How has the pandemic impacted people with disabilities in terms of labor and higher education?

“Most people do not realize that while some places tout that they employ people with disabilities…they pay these employees far less than minimum wage, solely because they are disabled. With the pandemic, many people with disabilities got accommodations to work from home/take classes from home that they had been asking for over years. This was bittersweet – it was excellent that they were finally able to do these things, but frustrating that they had always been told it was impossible…until the whole world moved online, seemingly overnight, in March 2020. Now, a lot of businesses and schools are going back in person, and many are forcing disabled people to choose between going back in person to the office/classroom, or quitting, which is a ridiculous choice to have to make. Others cannot go back in person due to risks to themselves or those in their household who may have compromised immune systems, which can be another challenge when it comes to either employers or school settings.”
Shanna K. Kattari, Ph.D., MEd, CSE, ACS – Assistant Professor, University of Michigan

“The pandemic has had mixed effects. On one hand, for some people with disabilities, it has become easier to work or attend higher education, since work and education have rapidly moved into virtual spaces that do not require commutes…On the other hand…people with disabilities, especially intellectual and developmental disabilities, have had a harder time finding the supports they need for successful work. The pandemic has intensified the pre-existing crisis in the direct support workforce that provides services for people with disabilities where they live, work, and learn, and until Congress and state legislatures act to allocate adequate funds for direct support, poor pay, high turnover, and inadequate training are likely to continue.”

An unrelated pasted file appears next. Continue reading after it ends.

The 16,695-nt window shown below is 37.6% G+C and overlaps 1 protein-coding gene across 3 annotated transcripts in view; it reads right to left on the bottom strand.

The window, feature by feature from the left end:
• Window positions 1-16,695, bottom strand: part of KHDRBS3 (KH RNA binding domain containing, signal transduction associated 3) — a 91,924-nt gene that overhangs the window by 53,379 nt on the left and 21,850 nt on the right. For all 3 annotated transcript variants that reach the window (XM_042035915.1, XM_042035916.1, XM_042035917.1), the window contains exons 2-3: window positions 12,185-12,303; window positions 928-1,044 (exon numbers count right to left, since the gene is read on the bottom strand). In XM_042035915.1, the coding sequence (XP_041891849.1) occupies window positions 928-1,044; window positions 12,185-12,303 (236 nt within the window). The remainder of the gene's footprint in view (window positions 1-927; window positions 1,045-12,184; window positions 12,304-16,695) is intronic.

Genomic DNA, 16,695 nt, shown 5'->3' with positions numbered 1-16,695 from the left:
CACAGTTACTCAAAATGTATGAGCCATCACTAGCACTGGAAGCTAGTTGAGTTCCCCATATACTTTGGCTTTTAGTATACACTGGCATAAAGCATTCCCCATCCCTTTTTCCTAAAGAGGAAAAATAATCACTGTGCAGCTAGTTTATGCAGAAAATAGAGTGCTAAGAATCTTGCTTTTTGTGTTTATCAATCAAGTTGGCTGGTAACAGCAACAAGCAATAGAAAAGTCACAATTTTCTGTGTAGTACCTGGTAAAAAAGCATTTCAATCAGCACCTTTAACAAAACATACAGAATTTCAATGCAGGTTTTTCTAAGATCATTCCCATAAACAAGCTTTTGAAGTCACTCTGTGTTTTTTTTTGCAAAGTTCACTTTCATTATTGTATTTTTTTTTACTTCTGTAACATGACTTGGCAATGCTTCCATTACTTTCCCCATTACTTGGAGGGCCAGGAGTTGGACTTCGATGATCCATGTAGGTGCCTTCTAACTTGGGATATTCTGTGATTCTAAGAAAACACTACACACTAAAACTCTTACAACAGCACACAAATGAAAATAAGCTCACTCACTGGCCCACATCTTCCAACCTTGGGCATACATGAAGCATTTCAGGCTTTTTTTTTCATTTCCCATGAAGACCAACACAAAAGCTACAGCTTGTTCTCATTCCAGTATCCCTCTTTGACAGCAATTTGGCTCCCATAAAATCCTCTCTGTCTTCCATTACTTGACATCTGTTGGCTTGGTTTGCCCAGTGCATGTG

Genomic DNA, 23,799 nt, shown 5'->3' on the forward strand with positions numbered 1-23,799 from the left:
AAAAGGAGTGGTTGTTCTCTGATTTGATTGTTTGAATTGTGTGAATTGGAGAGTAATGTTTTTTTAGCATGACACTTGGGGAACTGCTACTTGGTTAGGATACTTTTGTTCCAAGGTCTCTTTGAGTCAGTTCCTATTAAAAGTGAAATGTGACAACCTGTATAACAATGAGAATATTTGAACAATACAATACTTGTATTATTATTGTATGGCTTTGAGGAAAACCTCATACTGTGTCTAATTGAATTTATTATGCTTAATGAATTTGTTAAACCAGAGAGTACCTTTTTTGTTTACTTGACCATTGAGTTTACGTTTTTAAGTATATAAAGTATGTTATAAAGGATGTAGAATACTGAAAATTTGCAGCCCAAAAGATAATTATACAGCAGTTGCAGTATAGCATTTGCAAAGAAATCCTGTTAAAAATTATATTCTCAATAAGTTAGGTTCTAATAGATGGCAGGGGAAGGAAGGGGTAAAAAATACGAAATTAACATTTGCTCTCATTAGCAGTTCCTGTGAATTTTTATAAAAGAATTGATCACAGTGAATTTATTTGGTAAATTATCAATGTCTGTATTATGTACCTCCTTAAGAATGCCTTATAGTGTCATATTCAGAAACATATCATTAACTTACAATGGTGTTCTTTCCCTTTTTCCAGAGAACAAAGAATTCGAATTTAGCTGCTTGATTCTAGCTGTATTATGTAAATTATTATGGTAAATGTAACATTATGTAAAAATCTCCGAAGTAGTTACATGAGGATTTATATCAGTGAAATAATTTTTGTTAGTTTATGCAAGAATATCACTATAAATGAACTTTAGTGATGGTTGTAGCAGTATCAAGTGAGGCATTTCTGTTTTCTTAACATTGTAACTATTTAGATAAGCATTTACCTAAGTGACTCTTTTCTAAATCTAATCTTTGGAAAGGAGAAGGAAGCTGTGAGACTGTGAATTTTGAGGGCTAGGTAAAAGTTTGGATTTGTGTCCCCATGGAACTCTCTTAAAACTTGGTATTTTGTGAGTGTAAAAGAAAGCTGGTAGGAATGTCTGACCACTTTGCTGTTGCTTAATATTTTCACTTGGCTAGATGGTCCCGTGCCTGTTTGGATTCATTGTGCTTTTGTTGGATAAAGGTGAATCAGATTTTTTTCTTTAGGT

Matthew Bogenschutz, Ph.D. – Associate Professor, Virginia Commonwealth University

What can be done to facilitate better access to health care, testing sites, and critical information when it comes to COVID-19 for people with disabilities?

“Firstly, we need to realize that not all disabilities are the same, and we have different needs and require different accommodations. A blind person will likely need information that is screen reader compatible and/or in braille, while someone with mobility impairment will need the testing site to be accessible, or to sit in line while waiting for their vaccine. An autistic adult might need a health care setting that is not full of bright lights and loud noises, while when it comes to mental health, some individuals prefer telehealth therapy while others are desperate to see their therapist in person. Clearer communication is needed as well; right now, there are 3rd shots for immunocompromised people, but the CDC definition of this is different than many physicians…The best thing is to ask disabled and chronically ill people what they need and create spaces and communication based on that. Moreover, get vaccinated. Some of us cannot, due to our health issues, and those that can still be at more risk of getting COVID and having a more severe case of COVID.”
Shanna K. Kattari, Ph.D., MEd, CSE, ACS – Assistant Professor, University of Michigan

“Many of the early testing and vaccine sites were drive-through opportunities. Because many people with disabilities cannot or do not drive, they often rely on public transportation, which meant that they often did not have access to these testing and vaccination events. Moreover, nearly every state’s vaccine website (and CDC’s) was inaccessible to people with disabilities. And telephone lines set up as an alternative to websites had long wait times and limited hours of availability.”
Jean P. Hall, Ph.D. – Director, Institute for Health and Disability Policy Studies, University of Kansas